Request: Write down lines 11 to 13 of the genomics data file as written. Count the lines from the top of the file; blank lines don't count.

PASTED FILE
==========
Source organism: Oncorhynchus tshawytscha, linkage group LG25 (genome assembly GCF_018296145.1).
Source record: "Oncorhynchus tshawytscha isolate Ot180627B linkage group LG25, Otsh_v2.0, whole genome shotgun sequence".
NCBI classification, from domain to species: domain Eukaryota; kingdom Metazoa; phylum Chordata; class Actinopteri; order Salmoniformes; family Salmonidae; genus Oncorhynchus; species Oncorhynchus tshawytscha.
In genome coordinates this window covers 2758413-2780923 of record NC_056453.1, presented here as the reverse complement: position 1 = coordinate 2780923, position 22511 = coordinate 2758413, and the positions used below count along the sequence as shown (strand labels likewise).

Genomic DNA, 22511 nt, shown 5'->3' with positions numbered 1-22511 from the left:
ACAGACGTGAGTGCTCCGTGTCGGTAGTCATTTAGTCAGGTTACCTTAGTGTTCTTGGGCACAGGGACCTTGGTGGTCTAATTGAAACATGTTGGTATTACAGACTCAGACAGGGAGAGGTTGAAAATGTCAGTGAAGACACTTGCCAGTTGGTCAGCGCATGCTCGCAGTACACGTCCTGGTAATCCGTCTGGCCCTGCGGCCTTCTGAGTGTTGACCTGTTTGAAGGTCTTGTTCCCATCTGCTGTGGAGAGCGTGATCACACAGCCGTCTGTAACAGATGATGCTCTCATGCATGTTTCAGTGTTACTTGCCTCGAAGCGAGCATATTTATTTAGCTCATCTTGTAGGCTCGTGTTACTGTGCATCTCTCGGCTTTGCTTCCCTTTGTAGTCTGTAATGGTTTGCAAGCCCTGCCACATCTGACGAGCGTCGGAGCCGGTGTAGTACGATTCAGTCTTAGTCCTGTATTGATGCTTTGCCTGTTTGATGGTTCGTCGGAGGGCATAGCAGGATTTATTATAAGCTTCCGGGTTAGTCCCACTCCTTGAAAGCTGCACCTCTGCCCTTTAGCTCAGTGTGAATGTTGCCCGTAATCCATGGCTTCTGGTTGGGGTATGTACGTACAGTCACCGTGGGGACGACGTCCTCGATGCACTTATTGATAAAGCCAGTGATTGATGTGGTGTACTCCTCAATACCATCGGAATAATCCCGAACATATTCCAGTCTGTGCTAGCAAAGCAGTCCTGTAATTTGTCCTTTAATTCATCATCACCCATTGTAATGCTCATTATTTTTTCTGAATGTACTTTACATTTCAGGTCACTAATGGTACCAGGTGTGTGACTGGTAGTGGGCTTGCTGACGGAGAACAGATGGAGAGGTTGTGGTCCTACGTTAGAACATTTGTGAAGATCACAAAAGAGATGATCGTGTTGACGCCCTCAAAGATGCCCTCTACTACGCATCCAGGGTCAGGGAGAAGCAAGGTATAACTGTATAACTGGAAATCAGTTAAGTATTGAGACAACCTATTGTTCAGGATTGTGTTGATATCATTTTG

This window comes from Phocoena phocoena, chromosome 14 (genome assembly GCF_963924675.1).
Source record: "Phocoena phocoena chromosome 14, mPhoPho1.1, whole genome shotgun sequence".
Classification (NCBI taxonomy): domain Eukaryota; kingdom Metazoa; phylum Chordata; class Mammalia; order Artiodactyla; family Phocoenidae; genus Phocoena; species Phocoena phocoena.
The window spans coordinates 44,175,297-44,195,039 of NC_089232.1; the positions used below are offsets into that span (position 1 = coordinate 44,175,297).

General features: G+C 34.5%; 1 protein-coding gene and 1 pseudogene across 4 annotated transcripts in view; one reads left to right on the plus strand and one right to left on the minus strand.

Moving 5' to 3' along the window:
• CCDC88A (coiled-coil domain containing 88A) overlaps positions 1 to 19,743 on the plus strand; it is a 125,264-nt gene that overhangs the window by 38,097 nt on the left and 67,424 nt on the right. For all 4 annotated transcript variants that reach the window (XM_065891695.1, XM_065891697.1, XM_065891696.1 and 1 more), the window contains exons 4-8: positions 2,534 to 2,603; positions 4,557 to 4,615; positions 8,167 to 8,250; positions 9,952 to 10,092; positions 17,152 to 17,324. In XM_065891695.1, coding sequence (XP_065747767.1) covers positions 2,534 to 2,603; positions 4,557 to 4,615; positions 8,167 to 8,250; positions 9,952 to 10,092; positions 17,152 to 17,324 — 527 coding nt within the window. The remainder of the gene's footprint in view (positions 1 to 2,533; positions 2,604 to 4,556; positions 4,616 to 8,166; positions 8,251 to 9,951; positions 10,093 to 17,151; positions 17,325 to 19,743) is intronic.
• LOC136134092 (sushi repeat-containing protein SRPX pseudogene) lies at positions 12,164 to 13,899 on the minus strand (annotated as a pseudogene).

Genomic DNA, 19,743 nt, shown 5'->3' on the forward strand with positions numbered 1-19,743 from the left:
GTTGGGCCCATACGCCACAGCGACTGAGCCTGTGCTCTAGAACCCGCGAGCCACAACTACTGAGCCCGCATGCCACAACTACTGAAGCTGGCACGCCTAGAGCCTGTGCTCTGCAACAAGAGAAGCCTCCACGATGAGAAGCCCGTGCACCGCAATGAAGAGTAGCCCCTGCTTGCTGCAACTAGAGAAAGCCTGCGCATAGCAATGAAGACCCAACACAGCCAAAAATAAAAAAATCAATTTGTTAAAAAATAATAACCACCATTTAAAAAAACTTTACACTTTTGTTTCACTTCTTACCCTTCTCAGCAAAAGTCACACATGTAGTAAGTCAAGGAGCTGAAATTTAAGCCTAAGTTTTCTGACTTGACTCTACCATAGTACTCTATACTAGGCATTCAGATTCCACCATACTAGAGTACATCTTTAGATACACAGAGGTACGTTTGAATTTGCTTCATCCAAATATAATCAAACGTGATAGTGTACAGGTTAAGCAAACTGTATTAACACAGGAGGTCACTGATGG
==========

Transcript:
General features: G+C 34.5%; 1 protein-coding gene and 1 pseudogene across 4 annotated transcripts in view; one reads left to right on the plus strand and one right to left on the minus strand.

Moving 5' to 3' along the window:
• CCDC88A (coiled-coil domain containing 88A) overlaps positions 1 to 19,743 on the plus strand; it is a 125,264-nt gene that overhangs the window by 38,097 nt on the left and 67,424 nt on the right. For all 4 annotated transcript variants that reach the window (XM_065891695.1, XM_065891697.1, XM_065891696.1 and 1 more), the window contains exons 4-8: positions 2,534 to 2,603; positions 4,557 to 4,615; positions 8,167 to 8,250; positions 9,952 to 10,092; positions 17,152 to 17,324. In XM_065891695.1, coding sequence (XP_065747767.1) covers positions 2,534 to 2,603; positions 4,557 to 4,615; positions 8,167 to 8,250; positions 9,952 to 10,092; positions 17,152 to 17,324 — 527 coding nt within the window. The remainder of the gene's footprint in view (positions 1 to 2,533; positions 2,604 to 4,556; positions 4,616 to 8,166; positions 8,251 to 9,951; positions 10,093 to 17,151; positions 17,325 to 19,743) is intronic.